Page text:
When I was 5 or 6 years old, a cameraman would cycle around our residential estate to take photographs. He had a schedule — Tuesday and Thursday afternoons, I think. Two of my aunts lived with us, and loved photographs. They would prepare for the cameraman’s arrival by dubbing powder on their faces. They would make me wear my best clothes even if it was the end of the day. They would apply wanja around their eyes. They would squeeze a pea-sized amount of the popular 20-shilling face lotion Fair and Lovely onto their forefinger — small enough so that they don’t waste it but big enough that it has an effect. Then they would stand outside the gate and wait for the cameraman. He would come by; camera slung over one shoulder like a handbag. “Click! Click!” an exchange of 20 shillings per picture as pre-payment for developing them, and a few warnings from my aunts of, “Na utoleshe vizuri.” That is, make sure the photos come out right, as if the photographer, and not they, were in charge of how they looked.
I was always taught, if someone unleashed a camera, you wore your best clothes, and smiled.
When I see photos depicting Africa at Yale though, I look from a distance, afraid. When Yale had an event to discuss immigration, the poster had only a photo of Africans on a boat, never mind that none of the 54 African countries feature among the top 10 sources of immigrants in the United States. For an event to sensitize people to illiteracy, African children graced the poster. Last week, I picked up the Yale Economic Review, and on the cover, representing a wonderfully written article about how Africa was becoming the best place to make investments, was a photo of someone’s feet in beaded ornaments.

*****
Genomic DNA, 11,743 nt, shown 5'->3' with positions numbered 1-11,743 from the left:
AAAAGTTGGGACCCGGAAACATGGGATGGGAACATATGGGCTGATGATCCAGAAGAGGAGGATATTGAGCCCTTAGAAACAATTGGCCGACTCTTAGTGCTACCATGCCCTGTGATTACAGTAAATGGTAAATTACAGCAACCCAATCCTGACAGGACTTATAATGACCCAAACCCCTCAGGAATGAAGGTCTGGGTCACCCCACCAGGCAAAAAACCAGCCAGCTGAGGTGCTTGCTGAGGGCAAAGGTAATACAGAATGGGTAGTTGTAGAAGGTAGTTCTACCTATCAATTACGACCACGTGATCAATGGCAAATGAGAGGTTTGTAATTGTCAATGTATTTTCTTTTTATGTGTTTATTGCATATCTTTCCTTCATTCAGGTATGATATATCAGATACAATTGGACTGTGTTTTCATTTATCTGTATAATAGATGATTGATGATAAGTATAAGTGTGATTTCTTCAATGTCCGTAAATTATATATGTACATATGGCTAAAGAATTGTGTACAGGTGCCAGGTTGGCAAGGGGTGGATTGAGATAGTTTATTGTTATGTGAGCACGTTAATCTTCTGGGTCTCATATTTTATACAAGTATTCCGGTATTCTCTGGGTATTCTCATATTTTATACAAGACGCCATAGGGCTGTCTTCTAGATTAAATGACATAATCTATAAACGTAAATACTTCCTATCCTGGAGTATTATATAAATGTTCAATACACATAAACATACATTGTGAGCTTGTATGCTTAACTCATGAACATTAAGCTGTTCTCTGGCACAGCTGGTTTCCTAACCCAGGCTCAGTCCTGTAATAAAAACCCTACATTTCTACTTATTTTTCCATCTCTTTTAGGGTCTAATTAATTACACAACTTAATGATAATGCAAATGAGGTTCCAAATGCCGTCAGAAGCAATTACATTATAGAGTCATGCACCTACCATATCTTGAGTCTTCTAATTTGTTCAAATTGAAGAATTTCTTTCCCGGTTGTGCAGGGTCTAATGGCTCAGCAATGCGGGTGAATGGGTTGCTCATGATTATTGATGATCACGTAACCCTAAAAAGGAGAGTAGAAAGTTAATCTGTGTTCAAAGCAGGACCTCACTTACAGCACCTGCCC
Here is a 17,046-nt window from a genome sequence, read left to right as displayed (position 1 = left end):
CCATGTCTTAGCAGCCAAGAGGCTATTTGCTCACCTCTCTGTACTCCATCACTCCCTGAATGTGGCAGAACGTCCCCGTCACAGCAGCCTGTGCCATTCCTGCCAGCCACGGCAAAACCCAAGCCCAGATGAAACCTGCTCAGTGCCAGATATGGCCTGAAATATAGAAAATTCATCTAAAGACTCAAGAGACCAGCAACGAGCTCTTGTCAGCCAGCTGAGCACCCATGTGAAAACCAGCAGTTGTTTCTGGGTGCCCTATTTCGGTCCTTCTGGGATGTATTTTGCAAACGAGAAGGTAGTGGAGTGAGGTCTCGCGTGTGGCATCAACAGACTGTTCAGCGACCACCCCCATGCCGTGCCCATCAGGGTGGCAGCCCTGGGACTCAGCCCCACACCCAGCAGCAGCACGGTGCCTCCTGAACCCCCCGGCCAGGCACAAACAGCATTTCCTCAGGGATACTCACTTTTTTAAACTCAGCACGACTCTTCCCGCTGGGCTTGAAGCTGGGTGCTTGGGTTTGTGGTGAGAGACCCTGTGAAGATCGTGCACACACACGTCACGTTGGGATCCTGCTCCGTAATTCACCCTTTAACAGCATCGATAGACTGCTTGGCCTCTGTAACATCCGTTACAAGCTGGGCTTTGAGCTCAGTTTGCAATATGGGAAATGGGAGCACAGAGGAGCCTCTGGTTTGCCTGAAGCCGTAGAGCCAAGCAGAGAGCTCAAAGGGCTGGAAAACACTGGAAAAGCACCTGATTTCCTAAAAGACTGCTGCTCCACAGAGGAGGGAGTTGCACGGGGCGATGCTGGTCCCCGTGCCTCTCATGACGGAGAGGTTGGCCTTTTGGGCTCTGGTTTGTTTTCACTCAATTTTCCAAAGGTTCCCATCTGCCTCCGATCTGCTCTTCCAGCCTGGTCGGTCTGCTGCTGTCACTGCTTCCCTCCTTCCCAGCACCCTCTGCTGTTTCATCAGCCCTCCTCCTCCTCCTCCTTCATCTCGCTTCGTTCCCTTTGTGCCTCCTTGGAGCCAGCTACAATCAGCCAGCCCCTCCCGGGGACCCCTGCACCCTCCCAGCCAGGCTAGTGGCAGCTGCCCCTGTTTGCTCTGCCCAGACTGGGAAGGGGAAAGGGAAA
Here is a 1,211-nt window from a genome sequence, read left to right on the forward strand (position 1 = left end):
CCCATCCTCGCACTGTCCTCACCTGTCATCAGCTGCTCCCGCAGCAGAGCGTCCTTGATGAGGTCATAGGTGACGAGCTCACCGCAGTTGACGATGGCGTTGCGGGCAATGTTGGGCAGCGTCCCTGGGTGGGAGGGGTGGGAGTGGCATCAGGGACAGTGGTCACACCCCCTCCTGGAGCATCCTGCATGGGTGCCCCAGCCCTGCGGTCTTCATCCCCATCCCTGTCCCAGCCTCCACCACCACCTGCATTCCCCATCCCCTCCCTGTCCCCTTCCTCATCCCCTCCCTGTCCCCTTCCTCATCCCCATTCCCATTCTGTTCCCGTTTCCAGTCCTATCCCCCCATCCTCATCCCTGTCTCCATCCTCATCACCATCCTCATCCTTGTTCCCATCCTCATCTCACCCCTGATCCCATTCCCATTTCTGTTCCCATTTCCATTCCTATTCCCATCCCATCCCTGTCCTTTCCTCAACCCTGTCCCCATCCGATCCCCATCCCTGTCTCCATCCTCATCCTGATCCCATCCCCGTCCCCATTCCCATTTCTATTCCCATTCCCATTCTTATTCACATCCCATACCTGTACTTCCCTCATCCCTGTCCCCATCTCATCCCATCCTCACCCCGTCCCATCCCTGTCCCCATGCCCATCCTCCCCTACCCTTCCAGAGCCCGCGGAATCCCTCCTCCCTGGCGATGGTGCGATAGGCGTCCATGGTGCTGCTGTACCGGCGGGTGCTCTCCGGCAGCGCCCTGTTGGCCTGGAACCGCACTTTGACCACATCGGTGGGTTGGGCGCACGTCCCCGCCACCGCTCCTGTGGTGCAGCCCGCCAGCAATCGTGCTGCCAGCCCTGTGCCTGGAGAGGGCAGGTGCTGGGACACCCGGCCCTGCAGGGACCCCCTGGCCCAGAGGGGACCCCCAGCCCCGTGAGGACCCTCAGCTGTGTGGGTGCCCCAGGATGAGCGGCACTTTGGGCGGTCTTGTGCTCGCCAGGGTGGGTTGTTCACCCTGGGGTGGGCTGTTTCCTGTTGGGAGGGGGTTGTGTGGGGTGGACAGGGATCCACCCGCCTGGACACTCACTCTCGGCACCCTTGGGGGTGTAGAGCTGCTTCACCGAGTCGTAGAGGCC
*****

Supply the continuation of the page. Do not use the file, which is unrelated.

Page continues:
I wondered if I was the only one to have this reaction. I sent a Kenyan friend at Harvard a link to the Reach Out spring break service trip info session. She exclaimed, “Is that seriously the photo they are using?” You guessed right — a photo of African children seated on the grass watching a show. None of these photos had “Africa” or “Kenya” or “Congo” labeled on them, but what comes to everyone’s mind when they see these photos of black people in developing countries, is almost definitely African countries.
What is wrong with this? Certain African countries do have high illiteracy rates (although some also have high literacy rates). Certain African countries do have high emigration rates (to Europe, not to the U.S.). Certain people in Africa wear beads on their feet.
But often the content of these pictures does not have any relationship to what it is meant to depict. I love African fashion, but I do not understand why a feature on the economy of Africa has a man’s feet in beaded ornaments on its cover. Don’t investments make you think of highways and technology and city centers instead? I am passionate about education but I do not understand why a picture of African children should make me think of illiteracy. A photo of Africans on a boat is an oversimplified depiction of immigration. And a photo of African children seated on grass watching a show, should not, on its own without a caption or anything, be what makes you think of aid.
Instead of the excitement that my aunts and I had when the cameraman brought us the printed photos, at Yale, looking at pictures of home is an activity I associate with disappointment.
I joked with my sister about how when Humans of New York’s Brandon came to Kenya, he took a photo of a child who said he always takes his sister to the library. Two of the top comments read: “Books are the greatest escape” and “I need to find them and buy them books.” The children had not said they were suffering. They just said they were going to the library, but the approximately 4,000 people who liked those comments assumed that these children needed an escape. A photo of a child from my continent, perhaps my brother or sister, makes people think of a need to escape.